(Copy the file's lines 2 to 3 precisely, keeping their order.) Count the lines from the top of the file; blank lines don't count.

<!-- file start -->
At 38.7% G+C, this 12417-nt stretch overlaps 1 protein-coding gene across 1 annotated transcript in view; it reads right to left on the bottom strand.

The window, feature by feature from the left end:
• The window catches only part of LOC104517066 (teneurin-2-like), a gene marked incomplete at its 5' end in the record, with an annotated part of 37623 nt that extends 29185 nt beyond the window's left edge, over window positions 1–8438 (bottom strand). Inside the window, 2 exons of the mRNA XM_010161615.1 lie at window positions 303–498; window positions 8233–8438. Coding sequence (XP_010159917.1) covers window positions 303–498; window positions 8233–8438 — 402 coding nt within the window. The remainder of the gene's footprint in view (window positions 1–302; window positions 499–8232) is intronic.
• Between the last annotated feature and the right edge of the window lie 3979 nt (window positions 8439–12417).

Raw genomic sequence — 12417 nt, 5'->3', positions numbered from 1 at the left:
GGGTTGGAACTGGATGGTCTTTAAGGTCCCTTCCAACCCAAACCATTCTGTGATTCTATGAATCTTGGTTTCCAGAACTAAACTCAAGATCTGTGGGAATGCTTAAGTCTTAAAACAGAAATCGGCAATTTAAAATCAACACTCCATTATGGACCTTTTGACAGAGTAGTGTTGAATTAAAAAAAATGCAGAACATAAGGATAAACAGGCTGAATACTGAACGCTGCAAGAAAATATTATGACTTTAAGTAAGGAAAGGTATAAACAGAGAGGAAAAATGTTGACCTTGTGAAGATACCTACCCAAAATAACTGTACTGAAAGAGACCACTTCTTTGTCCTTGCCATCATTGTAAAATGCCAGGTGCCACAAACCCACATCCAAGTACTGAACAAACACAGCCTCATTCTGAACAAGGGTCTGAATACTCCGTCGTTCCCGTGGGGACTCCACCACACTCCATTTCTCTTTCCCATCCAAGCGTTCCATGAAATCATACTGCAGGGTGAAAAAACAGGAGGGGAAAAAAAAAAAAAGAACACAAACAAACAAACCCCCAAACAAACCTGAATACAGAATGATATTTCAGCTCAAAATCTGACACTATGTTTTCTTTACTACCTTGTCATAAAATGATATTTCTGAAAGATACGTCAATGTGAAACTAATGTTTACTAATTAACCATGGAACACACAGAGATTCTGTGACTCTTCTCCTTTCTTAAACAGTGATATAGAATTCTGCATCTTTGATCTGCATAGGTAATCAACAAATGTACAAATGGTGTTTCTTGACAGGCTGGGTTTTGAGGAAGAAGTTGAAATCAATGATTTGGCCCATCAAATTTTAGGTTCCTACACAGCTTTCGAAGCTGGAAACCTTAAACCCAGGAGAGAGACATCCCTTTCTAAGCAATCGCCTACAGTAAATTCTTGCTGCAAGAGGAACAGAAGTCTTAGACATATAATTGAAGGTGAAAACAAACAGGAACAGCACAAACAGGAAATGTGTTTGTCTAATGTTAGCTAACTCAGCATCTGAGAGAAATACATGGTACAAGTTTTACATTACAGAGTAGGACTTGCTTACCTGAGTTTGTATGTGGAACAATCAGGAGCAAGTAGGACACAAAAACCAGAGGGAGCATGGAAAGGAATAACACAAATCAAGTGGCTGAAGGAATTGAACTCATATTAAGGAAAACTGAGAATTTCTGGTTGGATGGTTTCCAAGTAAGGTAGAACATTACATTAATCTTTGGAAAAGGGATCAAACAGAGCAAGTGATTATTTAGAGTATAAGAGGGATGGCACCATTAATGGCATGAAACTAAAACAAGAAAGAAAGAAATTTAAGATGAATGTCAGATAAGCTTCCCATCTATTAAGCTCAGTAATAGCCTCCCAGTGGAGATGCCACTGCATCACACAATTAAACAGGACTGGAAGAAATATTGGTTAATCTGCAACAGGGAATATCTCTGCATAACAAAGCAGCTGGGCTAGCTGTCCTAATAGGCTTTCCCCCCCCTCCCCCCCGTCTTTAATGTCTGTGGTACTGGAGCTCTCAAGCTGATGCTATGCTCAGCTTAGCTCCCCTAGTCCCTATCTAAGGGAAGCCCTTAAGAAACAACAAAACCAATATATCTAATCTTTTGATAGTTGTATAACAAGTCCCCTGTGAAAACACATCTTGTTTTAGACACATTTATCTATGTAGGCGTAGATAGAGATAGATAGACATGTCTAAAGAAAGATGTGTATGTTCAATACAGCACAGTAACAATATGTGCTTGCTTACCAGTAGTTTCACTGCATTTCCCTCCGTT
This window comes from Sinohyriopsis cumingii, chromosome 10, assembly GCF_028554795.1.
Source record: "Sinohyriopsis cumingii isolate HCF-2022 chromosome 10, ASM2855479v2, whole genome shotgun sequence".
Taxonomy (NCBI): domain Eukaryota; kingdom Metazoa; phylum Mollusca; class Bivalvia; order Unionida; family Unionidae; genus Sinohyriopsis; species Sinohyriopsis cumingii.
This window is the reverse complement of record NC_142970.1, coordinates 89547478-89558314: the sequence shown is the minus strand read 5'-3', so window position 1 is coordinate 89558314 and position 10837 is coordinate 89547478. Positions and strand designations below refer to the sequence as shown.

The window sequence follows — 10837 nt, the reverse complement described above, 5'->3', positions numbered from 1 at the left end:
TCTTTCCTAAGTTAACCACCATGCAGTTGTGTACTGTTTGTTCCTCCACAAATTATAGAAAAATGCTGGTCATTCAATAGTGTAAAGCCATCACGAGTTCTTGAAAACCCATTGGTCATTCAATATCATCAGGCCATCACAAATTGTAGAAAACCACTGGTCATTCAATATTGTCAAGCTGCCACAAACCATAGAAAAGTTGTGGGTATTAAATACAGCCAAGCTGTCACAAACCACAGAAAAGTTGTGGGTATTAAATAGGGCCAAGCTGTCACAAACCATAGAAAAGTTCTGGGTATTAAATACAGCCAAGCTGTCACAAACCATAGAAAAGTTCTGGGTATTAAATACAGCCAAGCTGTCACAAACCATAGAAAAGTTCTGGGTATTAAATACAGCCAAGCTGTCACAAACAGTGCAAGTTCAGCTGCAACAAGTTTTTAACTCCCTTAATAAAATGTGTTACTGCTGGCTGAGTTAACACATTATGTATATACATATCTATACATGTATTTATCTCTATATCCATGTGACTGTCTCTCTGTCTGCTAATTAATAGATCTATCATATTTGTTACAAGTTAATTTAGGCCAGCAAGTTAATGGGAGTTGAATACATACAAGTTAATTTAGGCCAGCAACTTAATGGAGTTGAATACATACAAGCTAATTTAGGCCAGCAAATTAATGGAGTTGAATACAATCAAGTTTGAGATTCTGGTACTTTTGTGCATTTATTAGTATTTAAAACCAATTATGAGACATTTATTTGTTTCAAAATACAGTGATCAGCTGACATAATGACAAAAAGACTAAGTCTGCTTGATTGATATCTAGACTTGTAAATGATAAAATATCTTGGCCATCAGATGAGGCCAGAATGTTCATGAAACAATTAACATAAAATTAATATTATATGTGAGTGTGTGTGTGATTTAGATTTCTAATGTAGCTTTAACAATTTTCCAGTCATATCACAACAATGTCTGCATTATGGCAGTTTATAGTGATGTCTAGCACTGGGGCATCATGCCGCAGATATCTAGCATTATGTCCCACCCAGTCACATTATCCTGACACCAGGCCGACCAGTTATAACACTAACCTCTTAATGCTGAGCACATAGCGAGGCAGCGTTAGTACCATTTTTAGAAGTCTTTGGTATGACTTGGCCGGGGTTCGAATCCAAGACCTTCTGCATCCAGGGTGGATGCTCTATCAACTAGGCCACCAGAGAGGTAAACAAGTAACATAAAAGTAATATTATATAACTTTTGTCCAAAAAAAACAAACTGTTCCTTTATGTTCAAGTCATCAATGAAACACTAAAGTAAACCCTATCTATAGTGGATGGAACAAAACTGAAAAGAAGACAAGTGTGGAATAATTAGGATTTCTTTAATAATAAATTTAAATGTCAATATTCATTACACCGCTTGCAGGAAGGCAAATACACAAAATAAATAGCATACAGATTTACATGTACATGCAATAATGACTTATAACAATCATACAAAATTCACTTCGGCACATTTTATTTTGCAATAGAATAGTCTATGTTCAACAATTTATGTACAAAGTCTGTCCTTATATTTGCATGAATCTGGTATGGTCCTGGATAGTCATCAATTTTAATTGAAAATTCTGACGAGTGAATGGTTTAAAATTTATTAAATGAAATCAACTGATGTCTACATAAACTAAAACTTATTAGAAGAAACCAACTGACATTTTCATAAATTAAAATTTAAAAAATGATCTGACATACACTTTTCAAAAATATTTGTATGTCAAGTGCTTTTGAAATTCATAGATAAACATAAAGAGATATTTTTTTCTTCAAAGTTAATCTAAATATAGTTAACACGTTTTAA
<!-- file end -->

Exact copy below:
The window, feature by feature from the left end:
• The window catches only part of LOC104517066 (teneurin-2-like), a gene marked incomplete at its 5' end in the record, with an annotated part of 37623 nt that extends 29185 nt beyond the window's left edge, over window positions 1–8438 (bottom strand). Inside the window, 2 exons of the mRNA XM_010161615.1 lie at window positions 303–498; window positions 8233–8438. Coding sequence (XP_010159917.1) covers window positions 303–498; window positions 8233–8438 — 402 coding nt within the window. The remainder of the gene's footprint in view (window positions 1–302; window positions 499–8232) is intronic.